A Danish football club, Vestsjaelland FC, has meanwhile been suspended for six months from the national league as a consequence of the Europol probe. One of its players, Kristoffer Wichmann, is accused of having placed bets on the outcome of his club's games. Wichmann denies the charges.

Meanwhile, Fifa, the global football association, has called for tougher prison sentences for those convicted of match-fixing. Fifa can impose lifelong bans for players, but "for people outside of football, the custodial sentences are too weak, and offer little to deter someone from getting involved in match-fixing," Ralf Mutschke, Fifa's head of security and a former Interpol official told The Guardian.

Spain's football clubs cause stir in Germany

In a sign of how much EU states influence one another’s affairs in the current eurozone crisis, Spain pulled back from allowing debt relief to its football clubs in reaction to German disapproval.

Rights NGOs face fresh threats in EU

While ongoing crackdowns in Poland and Hungary have put the spotlight on rights groups, NGOs are now under new political and financial pressure across the EU, the Fundamental Rights Agency said.

News in Brief

  1. Germany confirms attendance at air quality summit
  2. Nearly half of 'fixed' Dieselgate cars show problems
  3. YouTube, Twitter, Facebook up hate speech deletion
  4. UK mulls bridge to France
  5. German far-right float anti-asylum bill
  6. EU Parliament to investigate glyphosate-decision process
  7. 'Mutagenesis' falls outside EU's GMO rules, says EU top lawyer
  8. Decision on Polish MEP's Nazi-era slur postponed

Stakeholders' Highlights

  1. Nordic Council of MinistersNordic Solutions for Sustainable Cities: New Grants Awarded for Branding Projects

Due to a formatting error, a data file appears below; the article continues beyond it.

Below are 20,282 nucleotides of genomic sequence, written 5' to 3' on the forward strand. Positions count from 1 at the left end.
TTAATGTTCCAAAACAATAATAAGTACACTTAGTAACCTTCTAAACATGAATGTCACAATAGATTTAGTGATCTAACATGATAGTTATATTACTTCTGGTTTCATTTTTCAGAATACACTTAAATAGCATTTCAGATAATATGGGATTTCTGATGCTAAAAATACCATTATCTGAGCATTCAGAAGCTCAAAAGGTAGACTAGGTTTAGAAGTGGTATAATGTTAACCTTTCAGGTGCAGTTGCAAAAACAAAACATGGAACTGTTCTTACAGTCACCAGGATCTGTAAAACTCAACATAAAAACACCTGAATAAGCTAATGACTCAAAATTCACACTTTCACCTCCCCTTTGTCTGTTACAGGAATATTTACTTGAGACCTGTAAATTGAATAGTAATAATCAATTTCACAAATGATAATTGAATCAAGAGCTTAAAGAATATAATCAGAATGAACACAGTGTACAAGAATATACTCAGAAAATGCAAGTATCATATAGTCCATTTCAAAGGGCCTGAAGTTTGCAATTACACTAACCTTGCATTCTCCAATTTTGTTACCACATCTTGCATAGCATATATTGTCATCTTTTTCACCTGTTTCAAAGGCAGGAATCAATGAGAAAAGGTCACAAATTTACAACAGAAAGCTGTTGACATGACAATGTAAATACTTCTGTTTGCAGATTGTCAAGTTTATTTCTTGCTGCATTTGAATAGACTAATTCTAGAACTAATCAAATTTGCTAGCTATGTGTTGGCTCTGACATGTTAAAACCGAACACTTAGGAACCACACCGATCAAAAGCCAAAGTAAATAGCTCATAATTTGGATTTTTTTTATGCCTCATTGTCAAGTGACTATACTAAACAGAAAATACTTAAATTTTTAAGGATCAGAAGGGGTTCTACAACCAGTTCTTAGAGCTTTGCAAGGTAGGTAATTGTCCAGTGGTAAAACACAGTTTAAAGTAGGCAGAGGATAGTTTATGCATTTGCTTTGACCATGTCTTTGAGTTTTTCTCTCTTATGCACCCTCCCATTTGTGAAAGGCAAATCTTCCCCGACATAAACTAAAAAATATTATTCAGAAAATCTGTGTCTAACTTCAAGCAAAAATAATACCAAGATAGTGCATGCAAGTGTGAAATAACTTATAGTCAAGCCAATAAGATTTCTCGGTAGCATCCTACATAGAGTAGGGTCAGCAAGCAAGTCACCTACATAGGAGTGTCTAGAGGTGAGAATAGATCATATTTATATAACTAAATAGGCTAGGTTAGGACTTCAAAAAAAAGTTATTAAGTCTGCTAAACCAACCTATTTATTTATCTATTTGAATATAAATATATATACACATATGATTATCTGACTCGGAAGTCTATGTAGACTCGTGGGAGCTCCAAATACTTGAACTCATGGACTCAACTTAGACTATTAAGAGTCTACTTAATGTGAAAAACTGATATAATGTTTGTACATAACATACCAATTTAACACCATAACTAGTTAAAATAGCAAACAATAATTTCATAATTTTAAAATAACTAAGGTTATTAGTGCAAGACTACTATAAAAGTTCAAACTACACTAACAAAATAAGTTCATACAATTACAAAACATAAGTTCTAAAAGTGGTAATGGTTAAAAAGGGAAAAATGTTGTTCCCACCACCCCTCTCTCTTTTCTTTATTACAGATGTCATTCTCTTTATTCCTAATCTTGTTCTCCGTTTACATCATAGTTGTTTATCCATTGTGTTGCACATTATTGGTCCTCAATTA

2. Mission of China to the EUTrade Between China, Belt and Road Countries up 15%
  3. Nordic Council of MinistersOresund Inspires Other EU Border Regions to Work Together to Generate Growth
  4. Mission of China to the EUTrade Between China, Belt and Road Countries up 15%
  5. AJC Transatlantic InstituteAJC Calls on EU to Sanction Iran’s Revolutionary Guards, Expel Ambassadors
  6. Dialogue PlatformRoundtable on "Political Islam, Civil Islam and The West" 31 January
  7. ILGA EuropeFreedom of Movement and Same-Sex Couples in Romania – Case Update!
  8. EU2017EEEstonia Completes First EU Presidency, Introduced New Topics to the Agenda
  9. Bio-Based IndustriesLeading the Transition Towards a Post-Petroleum Society
  10. ACCAWelcomes the Start of the New Bulgarian Presidency
  11. Mission of China to the EUPremier Li and President Tusk Stress Importance of Ties at ASEM Summit
  12. EU2017EEVAT on Electronic Commerce: New Rules Adopted

Latest News

  1. Middle East, Messi and missing MEPs on the agenda This WEEK
  2. Instagram and Google Plus join EU anti-hate speech drive
  3. EU wants 'entrepreneurship' in education systems
  4. UK loses EU satellite centre to Spain
  5. Pay into EU budget for market access, Macron tells May
  6. Ethiopian regime to get EU migrants' names
  7. EU to lend Greece up to €7bn more next week
  8. Nato prepares to take in Macedonia